MERIDEN – State police on Tuesday identified the man who died after a confrontation with Meriden police, during which a Taser was used on him.
Noel Mendoza, 43, of Meriden, told police he’d smoked and swallowed cocaine Sunday before the confrontation about 9 p.m. Sunday. Police said he appeared intoxicated and violently fought with officers who tried to gain control of him after he drove his car into a gated parking lot behind the Meriden police station.
Mendoza has an extensive criminal history, including a 14-year prison sentence for sale of narcotics. His most recent arrest was May 2 by Meriden police on a charge of possession of narcotics.
His criminal record also includes prison terms for crimes such as burglary, larceny and threatening, according to state records.
An autopsy of Mendoza has not yet been completed, according to the state medical examiner’s office.
Mendoza told police he was being chased by people he said were trying to take his car. Police said he was combative, out-of-control and spitting at and trying to bite officers.
The man “was bleeding from his hands and was acting very irrational and combative,” state police Lt. J. Paul Vance said. Meriden Police Chief Jeffry Cossette and New Haven State’s Attorney Michael Dearington called in the state police to investigate the death, Vance said.
The man “was progressively getting combative with officers and stated that he was eating drugs,” Vance said. “The officers observed him chewing something.”
As they tried to gain control of the man, an officer used a Taser, which uses an electric shock to compel someone to comply. The man grabbed onto the stun gun, Meriden police said, and did not let go for several seconds.
The officer who used the stun gun, Jeff Witkin, has been placed on administrative leave, said Meriden City Manager Lawrence Kendzior. The move is routine and not a suggestion that Witkin did anything wrong, Kendzior said.
After gaining control of the man behind the police station, he was taken by ambulance to MidState Medical Center.
“As the officers assisted EMTs to get the male into the ambulance, the subject began to flail about and scream, yelling about forgiveness and how people were watching him,” Meriden police Det. Lt. Mark Walerysiak said. The man fought officers and EMTs all the way to the hospital, then fought hospital staff at the emergency department, Walerysiak said.
At the hospital, doctors tried to medicate him. He died at the hospital.
“He went into arrest after admission to the hospital,” Vance said. The body was taken to the state medical examiner’s office in Farmington for an autopsy.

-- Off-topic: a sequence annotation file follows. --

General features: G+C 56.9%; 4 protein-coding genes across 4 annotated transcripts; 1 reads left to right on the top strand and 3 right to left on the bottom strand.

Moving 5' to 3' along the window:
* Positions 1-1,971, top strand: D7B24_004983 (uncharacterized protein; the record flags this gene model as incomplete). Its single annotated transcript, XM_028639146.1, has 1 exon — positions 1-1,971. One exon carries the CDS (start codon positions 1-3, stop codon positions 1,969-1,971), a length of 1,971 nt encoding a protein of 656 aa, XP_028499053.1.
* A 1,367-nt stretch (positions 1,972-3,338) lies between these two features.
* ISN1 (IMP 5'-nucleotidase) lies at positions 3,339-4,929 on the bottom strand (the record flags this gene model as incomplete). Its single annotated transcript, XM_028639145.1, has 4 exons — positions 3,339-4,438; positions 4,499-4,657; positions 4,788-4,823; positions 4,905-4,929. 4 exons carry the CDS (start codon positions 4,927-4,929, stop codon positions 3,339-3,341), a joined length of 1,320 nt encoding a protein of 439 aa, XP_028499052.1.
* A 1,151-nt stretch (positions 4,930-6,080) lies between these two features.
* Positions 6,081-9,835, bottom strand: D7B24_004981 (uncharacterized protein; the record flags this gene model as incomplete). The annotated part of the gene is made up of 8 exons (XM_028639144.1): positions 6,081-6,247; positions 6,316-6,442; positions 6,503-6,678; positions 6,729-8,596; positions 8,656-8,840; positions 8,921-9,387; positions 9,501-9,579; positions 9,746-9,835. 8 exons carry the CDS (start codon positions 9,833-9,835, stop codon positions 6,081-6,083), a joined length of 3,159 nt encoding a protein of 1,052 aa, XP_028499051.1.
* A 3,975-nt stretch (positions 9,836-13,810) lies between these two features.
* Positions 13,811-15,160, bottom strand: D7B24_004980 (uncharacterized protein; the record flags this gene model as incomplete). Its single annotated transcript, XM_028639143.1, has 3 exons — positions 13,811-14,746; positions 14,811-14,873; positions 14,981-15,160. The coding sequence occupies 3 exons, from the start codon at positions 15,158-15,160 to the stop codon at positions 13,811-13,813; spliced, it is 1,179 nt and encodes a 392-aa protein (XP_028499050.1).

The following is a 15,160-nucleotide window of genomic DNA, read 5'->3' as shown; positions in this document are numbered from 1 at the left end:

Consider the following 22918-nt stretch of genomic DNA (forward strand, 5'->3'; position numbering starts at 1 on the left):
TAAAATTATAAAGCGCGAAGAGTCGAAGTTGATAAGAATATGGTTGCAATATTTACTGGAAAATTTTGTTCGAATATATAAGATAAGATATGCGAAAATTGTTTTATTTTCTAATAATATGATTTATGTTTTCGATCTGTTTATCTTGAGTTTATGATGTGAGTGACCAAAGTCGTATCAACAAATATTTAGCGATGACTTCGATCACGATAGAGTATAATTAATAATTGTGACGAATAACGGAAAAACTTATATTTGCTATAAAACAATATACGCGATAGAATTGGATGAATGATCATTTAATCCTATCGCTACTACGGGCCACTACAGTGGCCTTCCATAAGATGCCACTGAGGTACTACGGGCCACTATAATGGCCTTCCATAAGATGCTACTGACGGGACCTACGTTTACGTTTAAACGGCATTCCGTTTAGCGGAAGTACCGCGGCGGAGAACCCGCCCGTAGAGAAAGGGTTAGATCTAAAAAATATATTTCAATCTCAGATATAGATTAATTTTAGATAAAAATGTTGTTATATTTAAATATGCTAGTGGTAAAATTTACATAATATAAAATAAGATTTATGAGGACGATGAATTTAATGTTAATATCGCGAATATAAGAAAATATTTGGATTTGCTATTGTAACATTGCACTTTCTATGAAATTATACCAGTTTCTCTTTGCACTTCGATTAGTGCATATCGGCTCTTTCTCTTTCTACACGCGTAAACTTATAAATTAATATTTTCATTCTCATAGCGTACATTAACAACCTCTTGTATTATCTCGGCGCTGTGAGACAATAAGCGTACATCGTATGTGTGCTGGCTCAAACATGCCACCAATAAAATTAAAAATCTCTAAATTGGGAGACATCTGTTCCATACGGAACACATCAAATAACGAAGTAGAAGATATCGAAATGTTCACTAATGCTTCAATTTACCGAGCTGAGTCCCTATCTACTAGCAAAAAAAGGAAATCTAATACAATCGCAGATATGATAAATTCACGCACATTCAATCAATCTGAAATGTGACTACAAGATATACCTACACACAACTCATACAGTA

Since 2005, more than a dozen men in Connecticut have died after being shocked by Tasers, but in most cases, the medical examiner said he could not attribute the death to the Taser, or said it was only one contributing factor.
The man who died Sunday is the third person to die after having a Taser used on him by Meriden police.
In the first death, in 2008, the medical examiner ruled that Donovan Graham died of cardiac arrest from “excited delirium” and that the cause was natural. The stun gun was found not to be the cause of death.
Angel Hiraldo died in 2012 after being shocked with a Taser by Meriden police after he advanced on officers with a hammer. The medical examiner ruled that Hiraldo died of a cocaine overdose and ruled his death was an accident. The Taser was found not to be the cause of death.
In 2011, federal investigators ordered the Meriden Police Department to turn over data from May 2007 to mid-2011 on each time the department’s Tasers were used, and who fired them.
Officer Evan Cossette, the chief’s son, was investigated for excessive force after using a Taser on a man who had left MidState Medical Center’s emergency room, angry that he wasn’t being seen faster.
Cossette was cleared of the charge by internal affairs. A federal jury found him guilty this month of using unreasonable force on a prisoner and then obstructing justice in an effort to cover up his actions.
Although the cause of death in Sunday night’s encounter has not been established, critics of stun guns say the devices are linked to deaths across the country.
According to a report on the Amnesty International website, at least 540 people in the United States died since 2001 after being shocked with stun guns either during their arrest or while in jail.
By David Owens and Hilda Munoz, Hartford Courant